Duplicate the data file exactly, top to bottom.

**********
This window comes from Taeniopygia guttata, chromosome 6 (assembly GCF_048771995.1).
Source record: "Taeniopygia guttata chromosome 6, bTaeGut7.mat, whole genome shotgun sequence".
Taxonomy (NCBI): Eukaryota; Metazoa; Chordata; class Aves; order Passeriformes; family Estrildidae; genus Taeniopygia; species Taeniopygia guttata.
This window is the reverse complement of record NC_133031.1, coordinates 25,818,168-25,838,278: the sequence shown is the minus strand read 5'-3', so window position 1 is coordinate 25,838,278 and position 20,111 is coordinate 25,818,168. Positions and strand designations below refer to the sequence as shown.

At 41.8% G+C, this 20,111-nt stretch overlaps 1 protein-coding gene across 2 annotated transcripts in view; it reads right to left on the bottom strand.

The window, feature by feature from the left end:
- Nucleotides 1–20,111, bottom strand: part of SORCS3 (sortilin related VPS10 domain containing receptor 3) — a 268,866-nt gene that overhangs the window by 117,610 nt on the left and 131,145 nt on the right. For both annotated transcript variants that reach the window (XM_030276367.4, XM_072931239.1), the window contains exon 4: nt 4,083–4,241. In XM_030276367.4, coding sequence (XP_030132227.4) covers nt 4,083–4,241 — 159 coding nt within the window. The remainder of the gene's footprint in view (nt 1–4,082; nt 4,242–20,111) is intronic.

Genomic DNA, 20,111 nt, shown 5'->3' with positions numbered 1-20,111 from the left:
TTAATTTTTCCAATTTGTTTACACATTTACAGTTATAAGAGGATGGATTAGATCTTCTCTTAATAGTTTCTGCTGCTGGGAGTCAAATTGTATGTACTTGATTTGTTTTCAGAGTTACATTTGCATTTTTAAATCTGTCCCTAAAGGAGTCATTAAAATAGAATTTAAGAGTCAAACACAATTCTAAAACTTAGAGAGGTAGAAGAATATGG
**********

This window comes from Taeniopygia guttata, chromosome 6 (assembly GCF_048771995.1).
Source record: "Taeniopygia guttata chromosome 6, bTaeGut7.mat, whole genome shotgun sequence".
Taxonomy (NCBI): Eukaryota; Metazoa; Chordata; class Aves; order Passeriformes; family Estrildidae; genus Taeniopygia; species Taeniopygia guttata.
This window is the reverse complement of record NC_133031.1, coordinates 25,818,168-25,838,278: the sequence shown is the minus strand read 5'-3', so window position 1 is coordinate 25,838,278 and position 20,111 is coordinate 25,818,168. Positions and strand designations below refer to the sequence as shown.

At 41.8% G+C, this 20,111-nt stretch overlaps 1 protein-coding gene across 2 annotated transcripts in view; it reads right to left on the bottom strand.

The window, feature by feature from the left end:
- Nucleotides 1–20,111, bottom strand: part of SORCS3 (sortilin related VPS10 domain containing receptor 3) — a 268,866-nt gene that overhangs the window by 117,610 nt on the left and 131,145 nt on the right. For both annotated transcript variants that reach the window (XM_030276367.4, XM_072931239.1), the window contains exon 4: nt 4,083–4,241. In XM_030276367.4, coding sequence (XP_030132227.4) covers nt 4,083–4,241 — 159 coding nt within the window. The remainder of the gene's footprint in view (nt 1–4,082; nt 4,242–20,111) is intronic.

Genomic DNA, 20,111 nt, shown 5'->3' with positions numbered 1-20,111 from the left:
TTAATTTTTCCAATTTGTTTACACATTTACAGTTATAAGAGGATGGATTAGATCTTCTCTTAATAGTTTCTGCTGCTGGGAGTCAAATTGTATGTACTTGATTTGTTTTCAGAGTTACATTTGCATTTTTAAATCTGTCCCTAAAGGAGTCATTAAAATAGAATTTAAGAGTCAAACACAATTCTAAAACTTAGAGAGGTAGAAGAATATGG